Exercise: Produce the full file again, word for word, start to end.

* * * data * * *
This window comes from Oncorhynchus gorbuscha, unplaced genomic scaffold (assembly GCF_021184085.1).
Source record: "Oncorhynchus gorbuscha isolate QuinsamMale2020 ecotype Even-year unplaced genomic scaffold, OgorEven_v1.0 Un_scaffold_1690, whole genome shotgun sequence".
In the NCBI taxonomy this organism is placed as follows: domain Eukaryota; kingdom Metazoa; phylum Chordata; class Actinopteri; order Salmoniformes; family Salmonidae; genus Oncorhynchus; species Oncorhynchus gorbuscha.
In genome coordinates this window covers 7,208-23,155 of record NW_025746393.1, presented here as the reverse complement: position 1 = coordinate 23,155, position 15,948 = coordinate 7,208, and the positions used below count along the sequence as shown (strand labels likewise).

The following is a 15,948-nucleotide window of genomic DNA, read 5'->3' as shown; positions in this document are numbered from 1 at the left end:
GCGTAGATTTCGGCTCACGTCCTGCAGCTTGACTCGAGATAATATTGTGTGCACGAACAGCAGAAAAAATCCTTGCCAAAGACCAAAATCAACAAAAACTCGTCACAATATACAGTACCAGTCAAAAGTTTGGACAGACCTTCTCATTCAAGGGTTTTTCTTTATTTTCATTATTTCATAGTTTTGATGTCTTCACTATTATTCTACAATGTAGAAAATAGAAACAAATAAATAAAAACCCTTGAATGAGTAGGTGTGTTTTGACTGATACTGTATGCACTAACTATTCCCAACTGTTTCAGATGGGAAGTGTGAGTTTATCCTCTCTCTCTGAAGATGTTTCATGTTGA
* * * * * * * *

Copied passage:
This window comes from Oncorhynchus gorbuscha, unplaced genomic scaffold (assembly GCF_021184085.1).
Source record: "Oncorhynchus gorbuscha isolate QuinsamMale2020 ecotype Even-year unplaced genomic scaffold, OgorEven_v1.0 Un_scaffold_1690, whole genome shotgun sequence".
In the NCBI taxonomy this organism is placed as follows: domain Eukaryota; kingdom Metazoa; phylum Chordata; class Actinopteri; order Salmoniformes; family Salmonidae; genus Oncorhynchus; species Oncorhynchus gorbuscha.
In genome coordinates this window covers 7,208-23,155 of record NW_025746393.1, presented here as the reverse complement: position 1 = coordinate 23,155, position 15,948 = coordinate 7,208, and the positions used below count along the sequence as shown (strand labels likewise).

The following is a 15,948-nucleotide window of genomic DNA, read 5'->3' as shown; positions in this document are numbered from 1 at the left end:
GCGTAGATTTCGGCTCACGTCCTGCAGCTTGACTCGAGATAATATTGTGTGCACGAACAGCAGAAAAAATCCTTGCCAAAGACCAAAATCAACAAAAACTCGTCACAATATACAGTACCAGTCAAAAGTTTGGACAGACCTTCTCATTCAAGGGTTTTTCTTTATTTTCATTATTTCATAGTTTTGATGTCTTCACTATTATTCTACAATGTAGAAAATAGAAACAAATAAATAAAAACCCTTGAATGAGTAGGTGTGTTTTGACTGATACTGTATGCACTAACTATTCCCAACTGTTTCAGATGGGAAGTGTGAGTTTATCCTCTCTCTCTGAAGATGTTTCATGTTGA